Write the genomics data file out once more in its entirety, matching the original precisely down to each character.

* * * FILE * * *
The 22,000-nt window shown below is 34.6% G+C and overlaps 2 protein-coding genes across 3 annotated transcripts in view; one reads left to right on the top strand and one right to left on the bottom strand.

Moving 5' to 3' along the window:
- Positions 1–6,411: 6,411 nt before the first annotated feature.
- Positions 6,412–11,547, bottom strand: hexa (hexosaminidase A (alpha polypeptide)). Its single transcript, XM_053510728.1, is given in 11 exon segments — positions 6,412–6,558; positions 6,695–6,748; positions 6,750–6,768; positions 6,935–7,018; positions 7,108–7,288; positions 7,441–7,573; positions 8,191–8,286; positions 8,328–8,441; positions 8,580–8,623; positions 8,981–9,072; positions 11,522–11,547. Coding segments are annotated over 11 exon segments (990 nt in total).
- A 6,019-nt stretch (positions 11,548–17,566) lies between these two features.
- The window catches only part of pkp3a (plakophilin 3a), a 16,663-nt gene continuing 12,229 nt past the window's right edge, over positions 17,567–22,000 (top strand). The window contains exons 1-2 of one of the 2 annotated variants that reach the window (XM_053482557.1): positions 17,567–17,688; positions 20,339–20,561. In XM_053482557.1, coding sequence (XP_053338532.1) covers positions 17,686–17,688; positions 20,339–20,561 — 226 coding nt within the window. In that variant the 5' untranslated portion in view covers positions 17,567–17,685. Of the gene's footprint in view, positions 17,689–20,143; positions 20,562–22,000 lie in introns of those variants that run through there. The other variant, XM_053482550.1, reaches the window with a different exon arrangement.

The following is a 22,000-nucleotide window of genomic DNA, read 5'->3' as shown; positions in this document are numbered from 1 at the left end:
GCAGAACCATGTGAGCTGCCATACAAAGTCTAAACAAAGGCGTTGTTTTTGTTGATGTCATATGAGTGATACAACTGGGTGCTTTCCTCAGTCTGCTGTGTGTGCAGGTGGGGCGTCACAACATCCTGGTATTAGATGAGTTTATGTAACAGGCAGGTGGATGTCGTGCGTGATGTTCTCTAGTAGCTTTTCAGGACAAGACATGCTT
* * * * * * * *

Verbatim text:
The 22,000-nt window shown below is 34.6% G+C and overlaps 2 protein-coding genes across 3 annotated transcripts in view; one reads left to right on the top strand and one right to left on the bottom strand.

Moving 5' to 3' along the window:
- Positions 1–6,411: 6,411 nt before the first annotated feature.
- Positions 6,412–11,547, bottom strand: hexa (hexosaminidase A (alpha polypeptide)). Its single transcript, XM_053510728.1, is given in 11 exon segments — positions 6,412–6,558; positions 6,695–6,748; positions 6,750–6,768; positions 6,935–7,018; positions 7,108–7,288; positions 7,441–7,573; positions 8,191–8,286; positions 8,328–8,441; positions 8,580–8,623; positions 8,981–9,072; positions 11,522–11,547. Coding segments are annotated over 11 exon segments (990 nt in total).
- A 6,019-nt stretch (positions 11,548–17,566) lies between these two features.
- The window catches only part of pkp3a (plakophilin 3a), a 16,663-nt gene continuing 12,229 nt past the window's right edge, over positions 17,567–22,000 (top strand). The window contains exons 1-2 of one of the 2 annotated variants that reach the window (XM_053482557.1): positions 17,567–17,688; positions 20,339–20,561. In XM_053482557.1, coding sequence (XP_053338532.1) covers positions 17,686–17,688; positions 20,339–20,561 — 226 coding nt within the window. In that variant the 5' untranslated portion in view covers positions 17,567–17,685. Of the gene's footprint in view, positions 17,689–20,143; positions 20,562–22,000 lie in introns of those variants that run through there. The other variant, XM_053482550.1, reaches the window with a different exon arrangement.

The following is a 22,000-nucleotide window of genomic DNA, read 5'->3' as shown; positions in this document are numbered from 1 at the left end:
GCAGAACCATGTGAGCTGCCATACAAAGTCTAAACAAAGGCGTTGTTTTTGTTGATGTCATATGAGTGATACAACTGGGTGCTTTCCTCAGTCTGCTGTGTGTGCAGGTGGGGCGTCACAACATCCTGGTATTAGATGAGTTTATGTAACAGGCAGGTGGATGTCGTGCGTGATGTTCTCTAGTAGCTTTTCAGGACAAGACATGCTT